A Historic Day at the Rotunda and a New School for the University’s Third Century

Friday morning dawned snowy and quiet at the University of Virginia, but the Rotunda’s Dome Room was abuzz with activity and excitement.

UVA President Jim Ryan was on hand, as was Virginia Gov. Ralph Northam, U.S. Rep. Denver Riggleman, Virginia Secretary of Education Atif Qarni and many students, faculty members and administrators. (Virginia’s U.S. Senators, Tim Kaine and Mark Warner, were unable to attend, but took part in the proceedings via video and letter.)

They were all there for a big announcement, one that Ryan called “easily the biggest and most exciting news” of his presidency so far: The University is planning a new School of Data Science, made possible by the largest private gift in UVA’s history.

The new school – UVA’s 12th, and the first established since 2007 – was made possible by a supporting gift of $120 million from the Quantitative Foundation, based in Charlottesville and led by Jaffray Woodriff and his wife, Merrill Woodriff, both UVA graduates.

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UVA President Jim Ryan elaborated on the opportunities and challenges that come with establishing one of the nation’s first schools dedicated to data science. (Photo by Sanjay Suchak, University Communications)

It will focus on a topic Ryan and every other speaker called critical to the future of the University, the commonwealth, the country and the world. The Washington Post, in its reporting of UVA’s new school, called data science “one of the hottest subjects in higher education.”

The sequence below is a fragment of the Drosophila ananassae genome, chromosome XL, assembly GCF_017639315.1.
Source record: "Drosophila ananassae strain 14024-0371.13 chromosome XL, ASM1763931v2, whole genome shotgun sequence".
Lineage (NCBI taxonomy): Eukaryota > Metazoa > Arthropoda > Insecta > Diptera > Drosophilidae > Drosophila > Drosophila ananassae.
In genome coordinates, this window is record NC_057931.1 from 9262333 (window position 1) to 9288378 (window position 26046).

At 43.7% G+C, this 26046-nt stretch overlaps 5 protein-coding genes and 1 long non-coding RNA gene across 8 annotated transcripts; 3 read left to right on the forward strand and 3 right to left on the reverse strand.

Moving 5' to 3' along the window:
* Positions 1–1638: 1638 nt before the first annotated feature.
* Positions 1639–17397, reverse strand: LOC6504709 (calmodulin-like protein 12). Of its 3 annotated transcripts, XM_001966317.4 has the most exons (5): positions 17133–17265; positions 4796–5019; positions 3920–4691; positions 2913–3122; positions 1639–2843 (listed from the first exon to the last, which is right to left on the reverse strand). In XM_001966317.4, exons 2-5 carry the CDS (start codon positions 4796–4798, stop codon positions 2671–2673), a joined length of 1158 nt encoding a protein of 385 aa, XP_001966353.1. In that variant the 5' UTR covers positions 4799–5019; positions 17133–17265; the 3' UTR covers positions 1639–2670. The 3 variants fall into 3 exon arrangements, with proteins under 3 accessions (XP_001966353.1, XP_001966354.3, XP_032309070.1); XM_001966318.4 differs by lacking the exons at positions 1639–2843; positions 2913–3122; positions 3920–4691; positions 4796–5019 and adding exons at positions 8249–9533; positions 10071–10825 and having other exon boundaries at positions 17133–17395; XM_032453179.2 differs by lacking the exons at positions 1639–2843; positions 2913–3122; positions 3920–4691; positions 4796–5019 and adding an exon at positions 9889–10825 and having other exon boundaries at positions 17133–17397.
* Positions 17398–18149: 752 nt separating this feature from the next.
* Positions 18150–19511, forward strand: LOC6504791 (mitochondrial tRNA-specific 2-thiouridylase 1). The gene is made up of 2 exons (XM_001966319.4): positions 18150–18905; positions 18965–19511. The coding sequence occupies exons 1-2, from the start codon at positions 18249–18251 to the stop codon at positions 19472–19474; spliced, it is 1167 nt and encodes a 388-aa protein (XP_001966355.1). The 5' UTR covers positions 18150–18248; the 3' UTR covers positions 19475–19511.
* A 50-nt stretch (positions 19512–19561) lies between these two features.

“We are quite literally surrounded by data, and it is changing the world around us,” Ryan said. “It is helping self-driving cars navigate the roads, leading to breakthroughs in treatments of diseases, giving us insight into urgent issues like climate change and enduring ones like poverty.”

The potential in nearly every field, he said, “is nothing short of breathtaking.”

“An exciting vision is emerging, and my hope is that we can build one of the most advanced and comprehensive schools of data science in the world, focused on using data in service of the public good,” Ryan said.

Creating the School of Data Science

Jaffray Woodriff, taking the podium after Ryan, said that building a school around data science will position UVA as a pioneer in the field.

“I believe elevating data science to the level of a school further emboldens this university to continue striving to be a leader in the field, which I believe will play a central role in shaping our future,” said Woodriff, who graduated from the McIntire School of Commerce in 1991 and is the co-founder and CEO of Quantitative Investment Management. “Responsibly applying data science is one of the greatest opportunities of our lifetime.”

Woodriff and Ryan both pointed out that advancement in data science does not come without challenges and ethical questions – questions that UVA faculty and students can help answer.

“Unfortunately, data science can be, and has been, used with ill intention,” Woodriff said. “I foresee the University of Virginia taking a key role in addressing these types of issues and evaluating the value of responsive policy respecting the ethics and regulation of data science.”

The new school is still in the design phase, and the University continues to seek input and necessary approvals from multiple groups, including the Faculty Senate, Board of Visitors and ultimately the State Council of Higher Education for Virginia. It will build on work already done by the Data Science Institute, a pan-University institute established in 2013 that grants graduate degrees and conducts research. A $10 million grant from the Quantitative Foundation helped to establish the institute in 2013.